‘Total devastation’ as Port aux Basques declares state of emergency due to post-tropical storm Fiona

Communities in southwest Newfoundland are grappling with significant damage, including lost homes, flooding and road washing from post-tropical storm Fiona.

Everything east of City Hall in Port aux Basques is under an emergency evacuation order as high winds and storm surges hit the town.

“What is actually happening here is total devastation,” Mayor Brian Button said.

On Friday, the city recommended evacuating some residents of houses near the coast. On Saturday morning, that recommendation became an order.

“We will force people out of their homes if necessary. You have to go,” he said.

Power lines were cut, City Hall was flooded and several streets were washed away.

“I’m telling you, it’s a mess out there,” he said.

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A long shot of the house about to plunge into a raging ocean.
Several houses in Port aux Basques were destroyed by storm surges. (Rene Roy/Wreckhouse Press)

Button said it was too early to say if anyone was injured, but he said if people don’t heed the evacuation order they are in danger.

The city also has problems with its water system and is under a boiling warning.

“It got bigger and worse than we imagined.”

Other communities such as Burnt Islands and Burgeo are struggling with similar situations.

RCMP Cpl. Jolene Garland said several residential areas are being evacuated – and in some cases, residents have resisted leaving their homes.

“It causes a lot of problems and a lot of concern,” she said.

Garland said police received an unconfirmed report that a woman had been washed into the sea. She said first responders could not reach that location because of the storm surge.

She said police received another report that a woman was washed into the sea after her home collapsed, but she was rescued and taken to hospital.

The sea began to recede in the early afternoon as the tide changed, leaving a trail of flattened buildings, boulders and other debris. Fallen sheds and fishing platforms lined the shore.

A first responder told CBC News that the destruction in the locked down downtown area was nothing compared to the higher elevations around the city.

20 houses damaged or destroyed, almost 200 people displaced

MHA Andrew Parsons is devastated by the damage Hurricane Fiona did to his hometown.

Parsons is the member of Burgeo – La Poile and hails from Port Aux Basques. He said many of those affected were closest to him.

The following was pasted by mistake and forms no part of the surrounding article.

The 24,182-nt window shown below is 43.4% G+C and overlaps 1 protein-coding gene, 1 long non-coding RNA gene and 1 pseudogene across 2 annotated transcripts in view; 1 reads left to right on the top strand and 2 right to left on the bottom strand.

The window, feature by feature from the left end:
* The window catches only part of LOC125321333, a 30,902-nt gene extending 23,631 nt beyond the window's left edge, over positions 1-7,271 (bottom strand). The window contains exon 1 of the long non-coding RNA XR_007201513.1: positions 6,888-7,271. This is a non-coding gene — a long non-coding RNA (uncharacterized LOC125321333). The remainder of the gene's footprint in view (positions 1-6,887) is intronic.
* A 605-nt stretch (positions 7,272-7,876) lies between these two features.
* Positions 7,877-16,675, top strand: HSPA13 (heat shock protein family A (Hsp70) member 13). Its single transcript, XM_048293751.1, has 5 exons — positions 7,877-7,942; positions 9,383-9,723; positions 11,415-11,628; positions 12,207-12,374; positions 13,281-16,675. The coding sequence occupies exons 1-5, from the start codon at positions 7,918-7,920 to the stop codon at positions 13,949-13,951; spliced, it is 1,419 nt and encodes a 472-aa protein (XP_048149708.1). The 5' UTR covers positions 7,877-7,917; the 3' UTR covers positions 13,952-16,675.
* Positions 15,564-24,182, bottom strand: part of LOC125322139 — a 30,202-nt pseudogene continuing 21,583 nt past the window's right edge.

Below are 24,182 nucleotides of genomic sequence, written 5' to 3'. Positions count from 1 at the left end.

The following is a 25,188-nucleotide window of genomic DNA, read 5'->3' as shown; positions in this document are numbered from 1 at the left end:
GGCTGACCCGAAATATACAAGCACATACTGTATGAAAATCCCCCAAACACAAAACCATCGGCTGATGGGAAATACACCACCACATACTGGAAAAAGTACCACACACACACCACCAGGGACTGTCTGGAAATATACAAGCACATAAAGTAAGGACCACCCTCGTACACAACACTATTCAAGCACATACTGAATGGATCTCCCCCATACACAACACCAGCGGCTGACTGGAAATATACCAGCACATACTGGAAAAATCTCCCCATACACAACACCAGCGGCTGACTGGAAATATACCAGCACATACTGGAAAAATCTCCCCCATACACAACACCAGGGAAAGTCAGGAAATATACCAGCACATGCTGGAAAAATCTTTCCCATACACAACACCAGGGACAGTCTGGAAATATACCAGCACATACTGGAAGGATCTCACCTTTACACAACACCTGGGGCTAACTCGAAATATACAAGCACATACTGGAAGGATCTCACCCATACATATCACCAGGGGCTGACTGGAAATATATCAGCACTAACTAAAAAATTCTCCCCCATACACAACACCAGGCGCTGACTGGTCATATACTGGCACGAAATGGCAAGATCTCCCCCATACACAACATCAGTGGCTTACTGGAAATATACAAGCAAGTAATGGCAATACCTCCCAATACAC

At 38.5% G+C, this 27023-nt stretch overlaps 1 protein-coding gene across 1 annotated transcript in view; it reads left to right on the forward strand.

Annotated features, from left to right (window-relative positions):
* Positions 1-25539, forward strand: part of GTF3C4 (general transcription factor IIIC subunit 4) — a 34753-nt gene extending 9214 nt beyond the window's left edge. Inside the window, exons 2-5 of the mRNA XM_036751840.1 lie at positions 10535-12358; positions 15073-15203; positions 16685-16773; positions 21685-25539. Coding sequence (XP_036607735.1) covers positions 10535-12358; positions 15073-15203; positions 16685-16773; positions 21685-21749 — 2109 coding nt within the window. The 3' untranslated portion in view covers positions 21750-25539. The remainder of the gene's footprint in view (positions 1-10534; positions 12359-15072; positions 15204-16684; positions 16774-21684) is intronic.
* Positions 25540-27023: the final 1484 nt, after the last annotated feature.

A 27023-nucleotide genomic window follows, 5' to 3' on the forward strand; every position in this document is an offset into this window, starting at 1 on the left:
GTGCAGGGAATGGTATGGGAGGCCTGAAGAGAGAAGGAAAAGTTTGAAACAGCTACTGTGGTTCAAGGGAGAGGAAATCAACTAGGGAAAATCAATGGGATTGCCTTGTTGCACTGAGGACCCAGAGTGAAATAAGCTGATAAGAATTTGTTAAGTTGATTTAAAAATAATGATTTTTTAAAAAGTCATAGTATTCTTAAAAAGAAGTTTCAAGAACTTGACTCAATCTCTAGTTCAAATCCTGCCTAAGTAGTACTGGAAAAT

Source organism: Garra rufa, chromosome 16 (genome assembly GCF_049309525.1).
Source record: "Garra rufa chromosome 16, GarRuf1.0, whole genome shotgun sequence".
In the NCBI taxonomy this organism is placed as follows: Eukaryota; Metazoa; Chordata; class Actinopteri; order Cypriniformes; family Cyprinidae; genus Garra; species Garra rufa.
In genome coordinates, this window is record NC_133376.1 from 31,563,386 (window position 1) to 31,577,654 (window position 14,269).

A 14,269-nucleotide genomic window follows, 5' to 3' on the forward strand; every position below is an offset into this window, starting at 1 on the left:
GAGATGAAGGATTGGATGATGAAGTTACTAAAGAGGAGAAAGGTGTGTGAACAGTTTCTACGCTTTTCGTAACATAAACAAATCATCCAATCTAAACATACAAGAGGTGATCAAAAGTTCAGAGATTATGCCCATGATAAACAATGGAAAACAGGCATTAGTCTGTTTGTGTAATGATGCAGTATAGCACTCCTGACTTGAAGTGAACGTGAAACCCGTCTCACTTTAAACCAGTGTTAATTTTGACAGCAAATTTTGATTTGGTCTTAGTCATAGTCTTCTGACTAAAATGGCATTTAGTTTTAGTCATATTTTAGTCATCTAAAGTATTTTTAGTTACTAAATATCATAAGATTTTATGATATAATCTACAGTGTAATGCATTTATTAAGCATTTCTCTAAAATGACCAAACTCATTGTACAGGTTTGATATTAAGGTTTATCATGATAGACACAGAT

“After speaking to the city manager, we estimate there are about 200 displaced,” Parsons said.

“Over 20 damaged or destroyed houses. Again, some of them are very close friends, people I’ve known all my life.

Button added that these are initial estimates, suggesting they are sure to rise in the coming days.

“We know there’s more,” Button said. “But we don’t know how many and can’t even go outside to check.”

The mayor said many of the displaced were able to find rooms with family and friends, but the Red Cross and Salvation Army are coordinating and organizing accommodation for about 30 people at the local elementary school.

“I took everything”

On Saturday morning, the storm devastated daily life. Local residents, some in tears, rushed to pack up their vehicles and move out of areas devastated by floods and storm surges.

Some roads were washed away, completely cutting off some parts of the community.

Phil Boyles was one of the residents who was forced to flee his home due to the storm surge.

“I took out everything I could try to keep and now it doesn’t look like I can even come back,” he said.

Boyles said the community is used to inclement weather, but not this one.

Kay Gail was on her way to her job as a caregiver for a 96-year-old woman but had to turn around near Port aux Basques town hall because the roads were too dangerous.

Earlier this week, local residents told CBC News they are preparing for the worst – but on Saturday many said this was the worst storm they had ever seen.

“We can replace homes, not lives lost”

Provincial Minister of Justice and Public Safety John Hogan urges people in the hardest-hit areas to stay home and stay safe, citing advice from officials.

“Public safety is a priority over the next 24 to 72 hours as the storm moves on,” Hogan said. “We take care of this [figuring] figure out how to clean up the mess once the storm has passed.”

Hogan told CBC News there have been talks with federal officials over the past few days, with Secretary of State for Emergency Preparedness Bill Blair offering his full support to the province.

“I can only imagine how devastating it is to lose a family home and all of your belongings,” Hogan said.

“It’s a very traumatic event that families may never get over. But we can rebuild. We can fix [and] Replace houses, but we cannot replace lost lives.”

Meanwhile, Premier Andrew Furey is on his way to the province from Turkey following a ceremony to unveil a memorial to the Royal Newfoundland Regiment. He tweeted today that he had spoken to both Prime Minister Justin Trudeau and Ontario Premier Doug Ford, who have offered their support to the people of the province.

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